Get screened for gallstones or to evaluate possible tumors through an endoscopic ultrasound.
What Is an Endoscopic Ultrasound (EUS)?
This procedure utilizes an endoscope and sound waves to obtain high-quality ultrasound images of the upper digestive tract in order to screen for diseases like hidden gallstones, and to evaluate possible tumors.
An endoscopic ultrasound (EUS) is a very sensitive test. It is used to obtain information for a diagnosis when other tests are inconclusive. It is also used to help decide on the best course of treatment – such as when or if to start chemotherapy or undergo surgery in the event of precancerous or cancerous lesions.
How Do I Prepare for My Procedure?
Your doctor will want to know about your health status, especially if you have allergies or other health problems such as heart disease, lung disease, or diabetes. If there is a possibility of fine needle aspiration, which is a type of tissue sampling done during an EUS, your doctor will want to check your blood for proper clotting. It is important to inform your doctor of any family history of bleeding problems or if you are taking medications that interfere with blood clotting (such as Coumadin, Xarelto) or platelet function (such as aspirin, Plavix, Advil, Aleve, or other NSAIDs). The wisest approach is to inform your doctor of any and all prescription and nonprescription medications you take.
EUS is performed with sedation administered by an anesthesia professional, so you will not be able to return to work or drive until the day after your procedure. This also means you will need someone to take you home, since EUS is an outpatient procedure. You will need to have an empty stomach on the day of the EUS, which means no food intake for 6 or more hours and no liquids for at least 2 hours. In case of a rectal EUS, you will probably need to take enemas or laxatives. In either case, full instructions will be given to you.
How Is the Procedure Performed?
For upper GI procedures, after IV sedation has been started, your physician will guide the endoscope with a tiny video camera into your mouth and esophagus. A similar instrument is used via the rectum for lower GI procedures.
Your physician will observe the inside of your intestinal tract on a monitor during the procedure and the ultrasound image on special equipment, and any findings will be recorded. The entire procedure generally takes 30 to 60 minutes, depending on its complexity and whether fine needle aspiration is performed. Sometimes, medications are injected – for example, as part of pancreatic cancer treatment.
What Can I Expect After My Procedure?
Once the sedation medication has worn off, you will be able to resume drinking fluids and your regular activities. Before you leave the center, your physician will discuss the findings of the procedure with you. Tissue sample results, if biopsies were taken, will be analyzed in a pathology lab, and the results will be reported to you within a few days.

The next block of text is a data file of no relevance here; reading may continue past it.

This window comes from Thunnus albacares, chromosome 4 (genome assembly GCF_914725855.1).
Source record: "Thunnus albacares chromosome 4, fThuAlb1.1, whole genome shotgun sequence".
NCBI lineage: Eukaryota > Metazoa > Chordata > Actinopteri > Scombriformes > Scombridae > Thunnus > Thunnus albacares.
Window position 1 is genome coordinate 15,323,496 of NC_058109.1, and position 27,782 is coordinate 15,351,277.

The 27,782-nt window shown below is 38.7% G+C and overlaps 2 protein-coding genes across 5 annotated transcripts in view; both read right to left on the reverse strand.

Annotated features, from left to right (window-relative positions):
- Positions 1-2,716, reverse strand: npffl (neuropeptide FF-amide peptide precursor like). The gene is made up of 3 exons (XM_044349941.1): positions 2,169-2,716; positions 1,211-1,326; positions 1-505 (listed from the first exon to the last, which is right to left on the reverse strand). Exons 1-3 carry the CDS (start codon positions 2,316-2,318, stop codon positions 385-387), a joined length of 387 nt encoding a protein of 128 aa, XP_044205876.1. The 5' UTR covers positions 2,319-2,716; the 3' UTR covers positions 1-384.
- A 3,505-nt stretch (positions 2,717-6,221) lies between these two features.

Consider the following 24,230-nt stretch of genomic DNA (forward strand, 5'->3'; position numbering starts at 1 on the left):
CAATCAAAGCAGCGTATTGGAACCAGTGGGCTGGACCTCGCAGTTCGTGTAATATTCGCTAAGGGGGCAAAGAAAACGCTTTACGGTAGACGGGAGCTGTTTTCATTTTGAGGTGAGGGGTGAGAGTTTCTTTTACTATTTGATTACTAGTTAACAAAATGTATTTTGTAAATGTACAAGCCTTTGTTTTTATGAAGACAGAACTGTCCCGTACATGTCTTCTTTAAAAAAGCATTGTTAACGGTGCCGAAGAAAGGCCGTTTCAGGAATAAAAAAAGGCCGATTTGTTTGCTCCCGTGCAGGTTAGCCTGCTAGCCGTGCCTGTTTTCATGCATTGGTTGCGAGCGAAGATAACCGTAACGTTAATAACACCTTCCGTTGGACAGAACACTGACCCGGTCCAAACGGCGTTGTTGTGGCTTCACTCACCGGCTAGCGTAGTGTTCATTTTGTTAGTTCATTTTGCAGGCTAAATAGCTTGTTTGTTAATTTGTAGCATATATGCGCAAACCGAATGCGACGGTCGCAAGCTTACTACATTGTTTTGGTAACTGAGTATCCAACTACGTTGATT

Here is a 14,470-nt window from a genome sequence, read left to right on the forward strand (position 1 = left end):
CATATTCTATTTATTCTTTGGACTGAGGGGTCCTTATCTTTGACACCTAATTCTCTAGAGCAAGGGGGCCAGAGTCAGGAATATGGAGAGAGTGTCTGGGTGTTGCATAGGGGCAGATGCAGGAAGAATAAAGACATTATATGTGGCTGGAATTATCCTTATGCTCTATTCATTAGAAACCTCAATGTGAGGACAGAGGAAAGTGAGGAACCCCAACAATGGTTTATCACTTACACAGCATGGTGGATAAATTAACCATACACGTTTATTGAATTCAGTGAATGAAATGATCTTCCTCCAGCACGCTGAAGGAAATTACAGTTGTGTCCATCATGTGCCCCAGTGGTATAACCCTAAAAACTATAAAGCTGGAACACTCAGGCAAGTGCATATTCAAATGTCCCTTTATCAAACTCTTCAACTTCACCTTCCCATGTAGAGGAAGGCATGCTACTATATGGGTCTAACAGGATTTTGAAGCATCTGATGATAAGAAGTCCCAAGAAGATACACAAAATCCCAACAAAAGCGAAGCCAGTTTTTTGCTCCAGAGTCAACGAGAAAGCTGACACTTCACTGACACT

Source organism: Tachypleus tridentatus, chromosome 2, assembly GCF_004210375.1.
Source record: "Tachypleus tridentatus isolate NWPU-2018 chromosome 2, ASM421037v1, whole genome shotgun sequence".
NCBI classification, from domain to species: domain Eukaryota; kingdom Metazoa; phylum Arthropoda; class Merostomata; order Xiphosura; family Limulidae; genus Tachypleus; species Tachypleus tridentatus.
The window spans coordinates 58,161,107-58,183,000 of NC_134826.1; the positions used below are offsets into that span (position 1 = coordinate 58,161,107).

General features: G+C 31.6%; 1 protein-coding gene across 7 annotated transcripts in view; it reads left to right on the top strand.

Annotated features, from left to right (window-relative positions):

What Are the Risks Involved With the Procedure?
Like other endoscopy procedures, EUS is safe and well-tolerated. No procedure is without risk, but complications with EUS are quite rare. The complication rate for an EUS without fine needle aspiration is about 1 in 2,000, which is similar to the complication rate involved with other endoscopy procedures. Sometimes, patients may develop reactions to the medications used during EUS such as hives, rash, or nausea. The main complication is a tear (perforation) in the intestinal wall that requires surgical repair. This is quite rare, however, and precautions are taken to avoid it. Infection or bleeding after an EUS are also very rare.
What Are My Alternatives to This Procedure?
For patients with suspected cancer, a biopsy is needed to confirm the diagnosis before any treatment can be started. CT scan or conventional ultrasound-guided biopsies are good methods for tumors close to the skin. However, an EUS is safer and more accurate for “deep” tumors, such as those found in the pancreas or bile ducts.
During an EUS, your doctor can obtain the needed biopsies by extracting a small number of cells from across the digestive tract (esophagus, stomach, intestines and rectum), which avoids damaging overlying vital organs and blood vessels.
Surgery is an alternative to EUS, but it is much more invasive and requires general anesthesia, which carries its own set of risks.
Want more information about an upcoming endoscopic ultrasound (EUS)? Call the location nearest you.